As a member of the Religious Society of Friends, I am concerned about discerning God’s will and shape my life in the world based on those callings. I doubt that the faithful life is striving for perfection of physical appearance and disease-free life. Instead I am called to reflect on how my everyday actions are interconnected with the misery and disaster many other beings in this world are suffering from. I am called to simplicity; I get my vitamins from fresh fruit rather than manufactured concoctions. I believe this was God’s plan in the first place.

I refuse to promote the paradigm of healthism. Instead, I keep in mind a definition of health described from Cree experience: Health is a complex, dynamic process that has to do with social relations, land, and cultural identity, which are all linked to quality of life. That way, I contribute to wholeness and the well-being of all.

This Nestilik Inuit elder feels well despite his chronic illnesses and age because he engages meaningfully with the world around him (building a komatik for his son's hunting trips)  - Diese alte Netsilik Inuit fühlt sich wohl trotz chronischer Krankheit und Altersgebrechen weil er sich bedeutungsvoll mit der Welt um sich herum beschäftigt (Bau eines Qamutiq Schlittens für die Jagdexpeditionen seines Sohnes)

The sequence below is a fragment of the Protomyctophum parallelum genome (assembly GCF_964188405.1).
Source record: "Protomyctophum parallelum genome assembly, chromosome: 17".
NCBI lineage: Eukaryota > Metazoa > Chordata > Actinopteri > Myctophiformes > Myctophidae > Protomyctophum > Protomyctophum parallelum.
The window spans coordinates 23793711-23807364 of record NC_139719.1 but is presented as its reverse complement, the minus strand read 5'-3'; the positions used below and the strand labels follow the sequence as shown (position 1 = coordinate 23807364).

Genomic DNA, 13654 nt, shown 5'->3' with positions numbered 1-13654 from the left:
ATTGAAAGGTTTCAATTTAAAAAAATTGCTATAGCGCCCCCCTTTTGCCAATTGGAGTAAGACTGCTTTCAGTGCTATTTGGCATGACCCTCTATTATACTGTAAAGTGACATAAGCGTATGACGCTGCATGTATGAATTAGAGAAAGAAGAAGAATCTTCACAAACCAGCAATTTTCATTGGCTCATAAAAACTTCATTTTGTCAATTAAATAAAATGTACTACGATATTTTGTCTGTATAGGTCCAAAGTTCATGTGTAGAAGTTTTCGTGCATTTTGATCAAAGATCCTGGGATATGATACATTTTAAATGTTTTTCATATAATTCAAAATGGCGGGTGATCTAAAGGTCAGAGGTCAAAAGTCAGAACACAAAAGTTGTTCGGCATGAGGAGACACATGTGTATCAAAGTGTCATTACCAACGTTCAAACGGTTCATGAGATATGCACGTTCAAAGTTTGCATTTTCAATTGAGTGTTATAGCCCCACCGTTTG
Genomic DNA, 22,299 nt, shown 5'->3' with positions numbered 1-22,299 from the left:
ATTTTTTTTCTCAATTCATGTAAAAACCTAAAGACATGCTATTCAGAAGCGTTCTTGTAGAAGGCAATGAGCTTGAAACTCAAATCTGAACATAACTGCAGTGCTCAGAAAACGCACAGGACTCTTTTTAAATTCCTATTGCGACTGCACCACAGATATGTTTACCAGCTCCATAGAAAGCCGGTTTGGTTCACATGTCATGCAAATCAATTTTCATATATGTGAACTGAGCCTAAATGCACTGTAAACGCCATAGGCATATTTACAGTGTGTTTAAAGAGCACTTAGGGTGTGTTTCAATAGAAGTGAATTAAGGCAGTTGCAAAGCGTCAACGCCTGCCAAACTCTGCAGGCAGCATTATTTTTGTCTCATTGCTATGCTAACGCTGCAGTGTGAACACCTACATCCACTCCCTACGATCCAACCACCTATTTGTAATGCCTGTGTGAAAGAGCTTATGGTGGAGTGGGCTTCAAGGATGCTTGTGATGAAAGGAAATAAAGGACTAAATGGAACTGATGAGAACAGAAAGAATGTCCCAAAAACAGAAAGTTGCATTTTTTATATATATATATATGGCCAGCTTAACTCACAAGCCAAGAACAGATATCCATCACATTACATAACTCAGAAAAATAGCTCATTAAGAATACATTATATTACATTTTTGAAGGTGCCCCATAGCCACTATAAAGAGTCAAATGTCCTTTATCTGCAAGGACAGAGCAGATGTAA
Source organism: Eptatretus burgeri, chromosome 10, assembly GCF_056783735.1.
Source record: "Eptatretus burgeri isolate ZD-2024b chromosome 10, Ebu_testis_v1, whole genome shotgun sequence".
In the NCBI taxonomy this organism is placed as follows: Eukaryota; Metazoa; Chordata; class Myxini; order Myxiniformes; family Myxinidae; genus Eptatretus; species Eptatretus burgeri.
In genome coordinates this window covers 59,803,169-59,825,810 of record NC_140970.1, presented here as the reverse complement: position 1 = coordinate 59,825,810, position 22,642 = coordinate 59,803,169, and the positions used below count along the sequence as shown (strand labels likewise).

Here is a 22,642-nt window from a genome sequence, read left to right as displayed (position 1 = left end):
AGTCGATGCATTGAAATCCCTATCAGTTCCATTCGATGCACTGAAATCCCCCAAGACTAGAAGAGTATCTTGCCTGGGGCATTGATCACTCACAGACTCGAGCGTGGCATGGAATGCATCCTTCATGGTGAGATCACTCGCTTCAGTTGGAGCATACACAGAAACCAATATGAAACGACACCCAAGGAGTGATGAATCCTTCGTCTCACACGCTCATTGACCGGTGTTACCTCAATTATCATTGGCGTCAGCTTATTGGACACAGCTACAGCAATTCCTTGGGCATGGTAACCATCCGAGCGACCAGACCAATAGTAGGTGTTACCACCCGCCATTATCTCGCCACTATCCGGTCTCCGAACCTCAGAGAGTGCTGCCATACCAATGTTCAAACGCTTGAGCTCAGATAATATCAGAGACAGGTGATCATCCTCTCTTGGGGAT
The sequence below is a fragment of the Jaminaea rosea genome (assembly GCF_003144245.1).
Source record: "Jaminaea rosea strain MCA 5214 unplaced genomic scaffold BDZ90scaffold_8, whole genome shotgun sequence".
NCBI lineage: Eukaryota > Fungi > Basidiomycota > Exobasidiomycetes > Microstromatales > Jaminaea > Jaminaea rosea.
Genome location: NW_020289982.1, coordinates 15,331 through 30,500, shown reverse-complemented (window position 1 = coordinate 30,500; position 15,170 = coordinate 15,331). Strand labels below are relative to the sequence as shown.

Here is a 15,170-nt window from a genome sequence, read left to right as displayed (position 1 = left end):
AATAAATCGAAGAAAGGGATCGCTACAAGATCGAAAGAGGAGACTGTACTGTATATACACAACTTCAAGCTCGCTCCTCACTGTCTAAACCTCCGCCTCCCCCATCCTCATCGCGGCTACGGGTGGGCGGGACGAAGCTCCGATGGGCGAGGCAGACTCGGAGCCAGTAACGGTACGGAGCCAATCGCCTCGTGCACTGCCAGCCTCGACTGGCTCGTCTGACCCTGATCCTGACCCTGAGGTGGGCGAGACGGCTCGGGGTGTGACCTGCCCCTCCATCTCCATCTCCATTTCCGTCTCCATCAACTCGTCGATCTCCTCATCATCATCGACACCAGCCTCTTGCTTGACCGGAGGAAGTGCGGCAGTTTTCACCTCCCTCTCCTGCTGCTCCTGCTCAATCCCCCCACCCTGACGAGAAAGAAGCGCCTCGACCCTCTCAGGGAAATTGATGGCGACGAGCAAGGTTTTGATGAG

This Nestilik Inuit elder feels well despite his chronic illnesses and age because he engages meaningfully with the world around him (building a komatik for his son’s hunting trips) – Diese alte Netsilik Inuit fühlt sich wohl trotz chronischer Krankheit und Altersgebrechen weil er sich bedeutungsvoll mit der Welt um sich herum beschäftigt (Bau eines Qamutiq Schlittens für die Jagdexpeditionen seines Sohnes)

Please find the German version of this article here: Gesundsheitswahn – Ein Krieg gegen die Ganzheitlichkeit

This article will be published in Canadian Friend, 2014 #1.

References:

Adelson, N. (2000). Being alive well: Health and politics of Cree well-being. Toronto, ON: University of Toronto Press.

Galbraith, J.K. (1998). The affluent society: 40th anniversary edition, updated and with a new introduction by the author. New York, NY: Marriner Books.

Heidegger, M. (1977). The question concerning technology and other essays. Translated by William Lovitt. NewYork, NY: Harper & Row.

MacDonald, T. H. (1998). Rethinking health promotion: A global approach. New York, NY: Routledge.